"Although not playing on our breast-works, the rebels—while I was busily sketching—fired several times down the ravine toward the river, at the negroes who were still busy in the lower intrenchments. In spite of all I had heard of this 'tacit understanding' between us and them, their music was unpleasantly near and suggestive. When these two batteries open in earnest their thunder against each other the struggle will be terrific."

OUR MILITIA AT CARLISLE.

WE publish on page 477 an illustration of the SHELLING OF THE TOWN OF CARLISLE, PENNSYLVANIA, BY THE REBELS, from a sketch by our special artist Mr. Thomas Nast. Our militia, comprising, among other regiments, the 22d and 37th, both from this city, marched from Harrisburg on 30th June, and arrived at Carlisle next morning, after some skirmishing with the rebels. That evening the rebel commander sent three several summonses to the commanding officer at Carlisle, demanding a surrender; but old General Smith had no notion of the kind, and refused in terms more peremptory than polite. The rebels then, at 10 P.m., began to shell the place. Our troops were partly in Main Street and partly in the outskirts of the town, lying quiet in the dark, unable to reply and exposed to the shells. Yet not a man wavered or skulked; and by good Providence no one was killed, though some were slightly wounded by contusions. Next morning our boys moved, and the rebels skedaddled.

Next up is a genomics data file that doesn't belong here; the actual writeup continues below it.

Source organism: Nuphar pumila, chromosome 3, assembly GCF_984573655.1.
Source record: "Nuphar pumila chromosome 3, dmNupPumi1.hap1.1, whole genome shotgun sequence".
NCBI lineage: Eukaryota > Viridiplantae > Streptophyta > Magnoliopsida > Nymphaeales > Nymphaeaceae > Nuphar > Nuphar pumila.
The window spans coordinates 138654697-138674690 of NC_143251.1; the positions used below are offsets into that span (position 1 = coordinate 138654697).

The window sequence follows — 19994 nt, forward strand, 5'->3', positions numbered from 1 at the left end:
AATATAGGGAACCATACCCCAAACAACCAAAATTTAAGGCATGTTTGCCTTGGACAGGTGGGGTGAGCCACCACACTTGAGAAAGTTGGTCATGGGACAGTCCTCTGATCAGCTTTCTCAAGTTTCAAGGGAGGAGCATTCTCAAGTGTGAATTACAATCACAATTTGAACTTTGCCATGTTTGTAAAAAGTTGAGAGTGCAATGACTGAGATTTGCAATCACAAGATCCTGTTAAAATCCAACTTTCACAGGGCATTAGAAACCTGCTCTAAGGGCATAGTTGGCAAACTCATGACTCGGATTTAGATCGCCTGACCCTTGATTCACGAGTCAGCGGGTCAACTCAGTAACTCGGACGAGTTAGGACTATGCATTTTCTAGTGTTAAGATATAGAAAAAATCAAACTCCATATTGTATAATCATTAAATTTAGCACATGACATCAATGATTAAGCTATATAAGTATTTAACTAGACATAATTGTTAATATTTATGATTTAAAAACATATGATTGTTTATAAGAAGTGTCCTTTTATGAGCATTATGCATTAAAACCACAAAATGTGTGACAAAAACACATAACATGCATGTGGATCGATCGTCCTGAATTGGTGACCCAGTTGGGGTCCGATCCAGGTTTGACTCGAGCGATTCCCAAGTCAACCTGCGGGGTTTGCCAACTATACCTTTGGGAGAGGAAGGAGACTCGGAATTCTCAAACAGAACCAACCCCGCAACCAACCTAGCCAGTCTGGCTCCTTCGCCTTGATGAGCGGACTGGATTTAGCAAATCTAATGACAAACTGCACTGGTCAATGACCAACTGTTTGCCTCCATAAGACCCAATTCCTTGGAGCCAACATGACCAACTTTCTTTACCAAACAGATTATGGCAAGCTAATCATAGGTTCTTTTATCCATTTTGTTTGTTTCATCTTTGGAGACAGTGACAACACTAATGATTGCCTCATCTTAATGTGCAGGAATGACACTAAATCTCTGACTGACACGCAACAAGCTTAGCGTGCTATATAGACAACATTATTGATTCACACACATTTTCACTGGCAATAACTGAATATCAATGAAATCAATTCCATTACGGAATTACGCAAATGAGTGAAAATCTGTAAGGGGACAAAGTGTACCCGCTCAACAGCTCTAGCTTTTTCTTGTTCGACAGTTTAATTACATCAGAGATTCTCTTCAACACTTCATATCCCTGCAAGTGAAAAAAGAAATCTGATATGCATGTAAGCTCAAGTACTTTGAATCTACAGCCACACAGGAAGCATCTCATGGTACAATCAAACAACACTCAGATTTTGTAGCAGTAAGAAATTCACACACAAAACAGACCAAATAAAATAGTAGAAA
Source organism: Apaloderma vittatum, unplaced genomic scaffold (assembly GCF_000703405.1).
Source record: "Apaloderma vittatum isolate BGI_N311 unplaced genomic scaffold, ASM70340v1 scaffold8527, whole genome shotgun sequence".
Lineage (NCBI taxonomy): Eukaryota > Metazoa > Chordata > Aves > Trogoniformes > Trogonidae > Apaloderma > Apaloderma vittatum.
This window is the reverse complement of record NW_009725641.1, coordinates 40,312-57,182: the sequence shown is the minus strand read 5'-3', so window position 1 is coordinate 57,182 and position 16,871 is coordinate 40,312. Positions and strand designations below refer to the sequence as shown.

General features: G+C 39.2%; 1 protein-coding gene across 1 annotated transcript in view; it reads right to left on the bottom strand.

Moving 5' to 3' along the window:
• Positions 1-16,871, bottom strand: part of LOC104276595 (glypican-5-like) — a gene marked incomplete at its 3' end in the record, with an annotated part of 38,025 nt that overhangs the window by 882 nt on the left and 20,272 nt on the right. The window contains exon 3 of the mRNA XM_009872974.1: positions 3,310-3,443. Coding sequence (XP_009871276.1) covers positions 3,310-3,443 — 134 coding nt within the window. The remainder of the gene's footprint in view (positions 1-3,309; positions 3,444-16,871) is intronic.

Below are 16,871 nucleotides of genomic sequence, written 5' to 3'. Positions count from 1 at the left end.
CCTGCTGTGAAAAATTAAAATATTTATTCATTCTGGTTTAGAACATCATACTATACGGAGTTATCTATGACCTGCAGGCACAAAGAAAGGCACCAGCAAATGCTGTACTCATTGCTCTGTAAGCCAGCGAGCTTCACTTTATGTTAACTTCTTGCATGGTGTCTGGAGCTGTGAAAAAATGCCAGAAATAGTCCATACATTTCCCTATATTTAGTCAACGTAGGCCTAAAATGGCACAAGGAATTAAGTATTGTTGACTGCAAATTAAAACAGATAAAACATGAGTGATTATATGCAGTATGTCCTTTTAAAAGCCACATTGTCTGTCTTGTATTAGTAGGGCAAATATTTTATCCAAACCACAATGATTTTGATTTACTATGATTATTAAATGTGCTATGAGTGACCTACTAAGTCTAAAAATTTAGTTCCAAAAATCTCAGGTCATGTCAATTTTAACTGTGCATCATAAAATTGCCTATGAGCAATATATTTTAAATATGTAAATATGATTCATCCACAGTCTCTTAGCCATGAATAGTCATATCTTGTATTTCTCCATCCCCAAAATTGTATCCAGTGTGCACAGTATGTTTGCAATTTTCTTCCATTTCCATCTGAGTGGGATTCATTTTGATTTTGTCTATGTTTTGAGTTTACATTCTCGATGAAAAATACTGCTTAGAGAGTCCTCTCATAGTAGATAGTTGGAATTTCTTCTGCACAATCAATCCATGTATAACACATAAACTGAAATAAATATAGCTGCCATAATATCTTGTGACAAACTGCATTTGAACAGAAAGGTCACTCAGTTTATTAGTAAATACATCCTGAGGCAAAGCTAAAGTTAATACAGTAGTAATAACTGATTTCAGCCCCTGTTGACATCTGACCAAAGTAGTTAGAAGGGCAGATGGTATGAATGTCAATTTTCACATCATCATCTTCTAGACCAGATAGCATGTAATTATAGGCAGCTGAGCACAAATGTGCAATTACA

ADVERTISEMENTS.

Diary of the

American Revolution.

By Frank Moore,

Editor of the "Rebellion Record."

One Volume, Large 8vo, 1100 pages. Illustrated with 12
Steel Plates. $3.50.

Published exclusively for Subscribers.

AGENTS WANTED!!!

Address, for terms, &c., the Publisher,

CHARLES T. EVANS, 448 Broadway, N. Y.

MUSQUITO ALL NETS.

MuSQUITO NEW NETS.

MUSQUITO KINDS NETS.

MUSQUITO of NETS.

MUSQUITO PATENT SHIELDS.

MUSQUITO CANOPIES   SHIELDS.

MUSQUITO SHIELDS.

Lace At Kelty's Curtains.

LACE   No. 359 Broadway.   CURTAINS.

LACE   CURTAINS.

Holland & Gold Window Shades

HOLLAND and GOLD WINDOW SHADES.

HOLLAND and GOLD WINDOW SHADES.

Surgeon-General Hammond,

By ordering Calomel and destructive minerals from the supply tables, has conferred a blessing on our sick soldiers. Let him not stop here. Let him order the discontinuance of "Bleeding," and the use of BRANDRETH'S PILLS in the place thereof. Then will commence a "new era" in the practice of Medicine, which would then become emphatically

THE HEALING ART.

I have for thirty years taught that no diseased action could be cured by mercury or tartar emetic. That the human body could only be "made whole" by "vegetable food"—animal food being, in fact, condensed vegetables. BRANDRETH'S PILLS should be in every Military Hospital. These Pills cure BILIOUS DIARRHOEA, CHRONIC DIARRHOEA, CHRONIC DYSENTERY, and all Fevers and Affections of the Bowels, sooner and more suely than any medicine in the world. BRANDRETH'S PILLS in these cases should be taken night and morning. Read Directions and get new style.